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Figure 1(a) Regional ocean model bathymetry for the NWS system. The colour scale is valid for locations off the shallow shelf region. Also shown are the Celtic Sea study area (red box) and the location of the L4 ocean buoy; the L4 ocean buoy is represented by the yellow circle in both (a) and (b). The dashed orange area marks the inner region of the atmosphere model where grid cells are regularly spaced – they become stretched outside this region. (b) Zoom in of ocean model bathymetry across the region in the red box (note on-shelf colour scale) Also shown are the potential locations of in situ observations of wind (black cross) and SST (red circle) available for evaluation between 20 and 30 July 2014. The size of symbols illustrates the volume of data at each location.

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A number of forced and coupled simulations spanning a month-long period between 30 June and 31 July 2014 have been conducted. To highlight ocean model performance in a near-coastal environment, the subsequent analysis focuses on evaluation relative to in situ observations over the ocean within a section of the model domain encompassing the Celtic Sea and the surrounding south-western approaches to the UK (Fig. 1b). The on-shelf part of this region has water depths of approximately 50 to 100 m and is seasonally stratified from late-April until September and well mixed throughout the rest of the year.

Table 1Summary of ocean simulation experiments using forced mode and coupled systems.

* The model system names refer to model configurations documented by Lewis et al. (2018b).

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A summary of the four simulation experiments considered is given in Table 1. All ocean simulations were initialised from the same initial condition, taken from the 30-year free-running AMM15 simulation documented by Graham et al. (2018). As described by Lewis et al. (2018b), the same lateral boundary conditions using ocean model output from the coupled GloSea5 seasonal prediction system at a 1∕4 horizontal resolution (MacLachlan et al., 2015) were applied in all simulations. The same climatological freshwater discharge data were also applied to all simulations (Graham et al., 2018). All experiments are conducted in forecast mode without data assimilation in any regional components.

Experiments FOR_GL and FOR_HI are forced-mode ocean model simulations, in which externally generated atmospheric forcing are applied via file input. This is the approach most typically used in operational ocean forecast systems (e.g. Tonani et al., 2019). In forced mode, variables describing the surface heat and water budget and near-surface wind computed on an external atmosphere model grid are applied as a surface boundary condition in NEMO using the “flux formulation” methodology (Madec et al., 2016). The wind stress is computed in NEMO from the 10 m wind speed forcing, based on Smith and Banke (1975). The FOR_GL and FOR_HI runs contrast with respect to the spatial scales and temporal resolution of atmospheric information applied. In FOR_GL forcing data originating from a global-scale operational weather forecast using the Met Office Unified Model (MetUM) are interpolated onto the 1.5 km resolution ocean grid. For the period considered in this paper, the global MetUM forecast system used the Global Atmosphere (GA) and Global Land (GL) version 6.1 science configurations, documented in detail by Walters et al. (2017). Across the NWS, global data from this system were available at a horizontal spatial resolution of about 17 km, with radiation variables applied at 3-hourly intervals and wind components at hourly intervals throughout the simulation. The ocean surface boundary condition in the global MetUM is provided by the daily OSTIA (Operational Sea Surface Temperature and Sea Ice Analysis; Donlon et al., 2012). Surface currents are assumed to be zero and a constant global value for the Charnock parameter of 0.085 is used.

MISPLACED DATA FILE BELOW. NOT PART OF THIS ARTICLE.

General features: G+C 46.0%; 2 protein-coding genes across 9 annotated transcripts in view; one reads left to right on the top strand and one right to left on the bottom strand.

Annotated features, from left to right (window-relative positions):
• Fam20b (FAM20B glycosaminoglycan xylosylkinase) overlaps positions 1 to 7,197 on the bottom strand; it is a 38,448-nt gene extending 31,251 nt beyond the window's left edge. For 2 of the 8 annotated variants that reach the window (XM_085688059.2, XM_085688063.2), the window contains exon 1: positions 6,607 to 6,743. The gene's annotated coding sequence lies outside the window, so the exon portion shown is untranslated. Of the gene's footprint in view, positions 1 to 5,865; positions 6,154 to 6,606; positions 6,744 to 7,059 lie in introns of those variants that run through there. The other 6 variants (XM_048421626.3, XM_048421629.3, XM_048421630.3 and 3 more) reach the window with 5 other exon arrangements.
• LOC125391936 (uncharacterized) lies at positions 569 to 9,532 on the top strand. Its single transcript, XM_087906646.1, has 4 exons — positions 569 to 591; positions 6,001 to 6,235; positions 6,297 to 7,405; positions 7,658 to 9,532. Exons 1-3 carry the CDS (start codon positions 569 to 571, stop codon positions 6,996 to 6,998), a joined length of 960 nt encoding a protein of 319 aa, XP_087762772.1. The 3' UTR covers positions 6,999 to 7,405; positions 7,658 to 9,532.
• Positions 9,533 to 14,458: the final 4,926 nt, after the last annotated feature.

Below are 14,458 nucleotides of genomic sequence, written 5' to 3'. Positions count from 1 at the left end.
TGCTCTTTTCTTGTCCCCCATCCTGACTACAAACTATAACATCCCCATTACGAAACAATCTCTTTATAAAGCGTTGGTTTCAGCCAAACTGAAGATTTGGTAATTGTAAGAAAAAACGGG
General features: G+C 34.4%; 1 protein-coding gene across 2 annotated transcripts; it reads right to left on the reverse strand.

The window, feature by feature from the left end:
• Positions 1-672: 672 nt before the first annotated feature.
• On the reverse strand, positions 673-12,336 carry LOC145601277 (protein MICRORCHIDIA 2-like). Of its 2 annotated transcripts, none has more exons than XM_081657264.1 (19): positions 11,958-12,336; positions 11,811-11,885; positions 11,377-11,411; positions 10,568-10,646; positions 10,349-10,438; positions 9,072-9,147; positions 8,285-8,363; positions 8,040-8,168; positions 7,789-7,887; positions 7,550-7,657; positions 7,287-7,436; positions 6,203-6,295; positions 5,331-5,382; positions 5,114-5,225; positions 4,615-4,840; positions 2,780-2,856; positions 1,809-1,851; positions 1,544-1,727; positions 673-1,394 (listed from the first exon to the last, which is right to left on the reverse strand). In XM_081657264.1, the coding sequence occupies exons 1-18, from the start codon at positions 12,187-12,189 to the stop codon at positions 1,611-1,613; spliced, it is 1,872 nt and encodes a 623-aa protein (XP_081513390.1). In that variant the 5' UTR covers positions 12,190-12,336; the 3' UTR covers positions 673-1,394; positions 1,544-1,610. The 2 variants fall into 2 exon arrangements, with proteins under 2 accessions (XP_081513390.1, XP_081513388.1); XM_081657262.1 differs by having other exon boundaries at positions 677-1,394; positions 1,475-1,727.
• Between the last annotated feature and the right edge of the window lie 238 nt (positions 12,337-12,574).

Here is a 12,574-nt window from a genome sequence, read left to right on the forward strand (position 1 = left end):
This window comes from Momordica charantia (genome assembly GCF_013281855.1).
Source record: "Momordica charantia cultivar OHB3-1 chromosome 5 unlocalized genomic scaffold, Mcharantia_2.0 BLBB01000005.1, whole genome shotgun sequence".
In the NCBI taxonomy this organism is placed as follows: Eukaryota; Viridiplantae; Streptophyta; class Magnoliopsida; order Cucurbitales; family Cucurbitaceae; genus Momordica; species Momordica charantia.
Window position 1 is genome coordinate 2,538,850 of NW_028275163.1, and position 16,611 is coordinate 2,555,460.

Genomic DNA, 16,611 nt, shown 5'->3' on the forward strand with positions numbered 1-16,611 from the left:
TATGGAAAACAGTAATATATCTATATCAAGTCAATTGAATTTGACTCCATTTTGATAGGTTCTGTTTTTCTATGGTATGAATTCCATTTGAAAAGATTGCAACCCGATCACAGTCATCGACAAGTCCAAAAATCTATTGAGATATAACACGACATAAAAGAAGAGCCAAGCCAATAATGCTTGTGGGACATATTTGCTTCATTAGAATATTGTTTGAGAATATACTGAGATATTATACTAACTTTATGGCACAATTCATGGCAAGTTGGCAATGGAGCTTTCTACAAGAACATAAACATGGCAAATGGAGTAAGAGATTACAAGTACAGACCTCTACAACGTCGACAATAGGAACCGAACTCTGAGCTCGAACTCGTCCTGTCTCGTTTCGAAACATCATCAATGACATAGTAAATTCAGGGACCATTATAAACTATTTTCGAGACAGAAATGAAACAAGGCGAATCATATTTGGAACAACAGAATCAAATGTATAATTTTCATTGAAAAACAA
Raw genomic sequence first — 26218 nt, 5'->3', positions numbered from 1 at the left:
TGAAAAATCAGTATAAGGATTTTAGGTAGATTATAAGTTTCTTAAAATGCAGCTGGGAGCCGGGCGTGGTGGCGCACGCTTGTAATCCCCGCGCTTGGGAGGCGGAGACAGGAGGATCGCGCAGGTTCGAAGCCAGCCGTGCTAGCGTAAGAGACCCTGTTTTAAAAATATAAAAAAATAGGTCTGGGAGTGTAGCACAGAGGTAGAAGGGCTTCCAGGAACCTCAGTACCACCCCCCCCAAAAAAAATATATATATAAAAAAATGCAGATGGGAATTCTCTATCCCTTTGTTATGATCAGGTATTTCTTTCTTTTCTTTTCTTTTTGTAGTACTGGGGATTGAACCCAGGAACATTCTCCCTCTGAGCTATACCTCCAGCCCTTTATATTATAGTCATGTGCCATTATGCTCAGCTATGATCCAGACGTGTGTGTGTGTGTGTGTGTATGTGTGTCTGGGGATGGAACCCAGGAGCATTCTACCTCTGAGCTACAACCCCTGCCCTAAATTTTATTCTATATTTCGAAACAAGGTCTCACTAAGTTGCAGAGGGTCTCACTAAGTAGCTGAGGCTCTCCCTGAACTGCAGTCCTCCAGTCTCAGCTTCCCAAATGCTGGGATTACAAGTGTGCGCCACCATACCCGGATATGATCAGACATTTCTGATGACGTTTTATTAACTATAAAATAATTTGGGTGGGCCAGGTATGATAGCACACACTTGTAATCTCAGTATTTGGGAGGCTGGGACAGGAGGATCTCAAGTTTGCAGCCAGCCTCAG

By contrast, FOR_HI is forced by variables interpolated from a regional atmosphere configuration of the MetUM, which is equivalent to that used for regional-scale operational weather prediction at the Met Office (RA1; Bush et al., 2019). The regional atmosphere configuration has a variable resolution grid (Tang et al., 2013), with a region of regularly spaced cells across the UK at 1.5 km horizontal spacing (Fig. 1a), and stretches out to 1.5 km ×  4 km cells towards the domain boundaries. The regional atmosphere domain extent matches that of the regional ocean configuration (Lewis et al., 2018b). At this atmosphere model resolution convection is explicitly resolved and local details such as the model coastlines and orography impact on the meteorology (e.g. Clark et al., 2016). All atmospheric data from this convective-scale kilometre-resolution system were applied to the ocean at an hourly frequency. For the month-long regional atmosphere simulation considered here, the surface boundary condition to the atmosphere model was also provided by interpolation from the daily OSTIA, and kept constant for each 24 h period. As in the global NWP system, ocean surface currents are assumed to be zero and a constant value for the Charnock parameter of 0.011 is now assumed. Details of the RA1 regional MetUM configuration, and how it relates to the global-scale NWP configuration, are provided by Bush et al. (2019). One of the key differences, related to the horizontal grid resolution, is that atmospheric convection is explicitly represented in FOR_HI, whereas its simulation is parameterised in FOR_GL. The treatment of solar and terrestrial radiation also differs between RA1 and GA6.1 configurations. The RA1 configuration is most analogous to that used in GA7, which has an improved treatment of gaseous absorption compared with GA6 which typically result in reduced clear-sky outgoing long-wave radiation and increased downwards surface flux (Walters et al., 2019). A final key difference between the global and regional MetUM configurations is that the parameterisation of clouds in FOR_GL uses the PC2 prognostic scheme (Wilson et al., 2008), whereas in FOR_HI it uses the Smith (1990) diagnostic cloud scheme. One advantage of the prognostic approach is that clouds can be advected away from where they were created, but the diagnostic scheme is still considered to provide better forecasts in mid-latitude regional atmosphere configurations (Bush et al., 2019).